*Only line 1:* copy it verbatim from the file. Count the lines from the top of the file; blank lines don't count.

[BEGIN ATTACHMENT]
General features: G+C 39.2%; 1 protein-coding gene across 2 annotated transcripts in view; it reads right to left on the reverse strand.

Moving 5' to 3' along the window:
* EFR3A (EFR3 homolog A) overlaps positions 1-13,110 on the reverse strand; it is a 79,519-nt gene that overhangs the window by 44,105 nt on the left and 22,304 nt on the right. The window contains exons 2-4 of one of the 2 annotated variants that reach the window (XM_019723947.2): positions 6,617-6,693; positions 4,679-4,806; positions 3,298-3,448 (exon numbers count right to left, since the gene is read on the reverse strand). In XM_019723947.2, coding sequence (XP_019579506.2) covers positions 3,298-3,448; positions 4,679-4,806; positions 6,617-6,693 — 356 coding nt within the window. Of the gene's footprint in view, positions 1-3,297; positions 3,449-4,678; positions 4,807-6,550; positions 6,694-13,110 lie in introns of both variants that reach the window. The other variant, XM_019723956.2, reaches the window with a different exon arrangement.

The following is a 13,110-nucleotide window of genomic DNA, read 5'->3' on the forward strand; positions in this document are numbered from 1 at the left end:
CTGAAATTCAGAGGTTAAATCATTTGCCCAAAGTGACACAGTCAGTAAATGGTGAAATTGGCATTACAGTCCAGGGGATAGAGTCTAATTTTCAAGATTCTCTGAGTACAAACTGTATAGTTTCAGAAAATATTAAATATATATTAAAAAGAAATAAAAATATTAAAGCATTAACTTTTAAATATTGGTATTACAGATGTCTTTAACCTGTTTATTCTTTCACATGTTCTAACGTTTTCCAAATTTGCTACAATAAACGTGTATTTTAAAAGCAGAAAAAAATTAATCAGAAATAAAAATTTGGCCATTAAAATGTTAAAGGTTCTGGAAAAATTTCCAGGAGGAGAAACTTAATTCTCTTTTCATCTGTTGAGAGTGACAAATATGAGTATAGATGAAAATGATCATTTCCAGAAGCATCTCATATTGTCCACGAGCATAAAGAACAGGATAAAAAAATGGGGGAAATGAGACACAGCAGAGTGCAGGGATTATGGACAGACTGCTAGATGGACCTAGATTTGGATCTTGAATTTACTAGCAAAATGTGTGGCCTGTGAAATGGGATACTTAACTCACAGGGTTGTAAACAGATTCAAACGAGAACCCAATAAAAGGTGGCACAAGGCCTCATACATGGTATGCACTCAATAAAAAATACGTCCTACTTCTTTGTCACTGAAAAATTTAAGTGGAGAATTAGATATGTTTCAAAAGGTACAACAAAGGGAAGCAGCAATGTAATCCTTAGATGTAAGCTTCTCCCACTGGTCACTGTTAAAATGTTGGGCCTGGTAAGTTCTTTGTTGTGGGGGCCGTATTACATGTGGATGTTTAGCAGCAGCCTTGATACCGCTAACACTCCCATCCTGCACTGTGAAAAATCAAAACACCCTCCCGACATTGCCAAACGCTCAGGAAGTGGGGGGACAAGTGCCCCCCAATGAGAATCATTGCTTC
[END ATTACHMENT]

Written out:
General features: G+C 39.2%; 1 protein-coding gene across 2 annotated transcripts in view; it reads right to left on the reverse strand.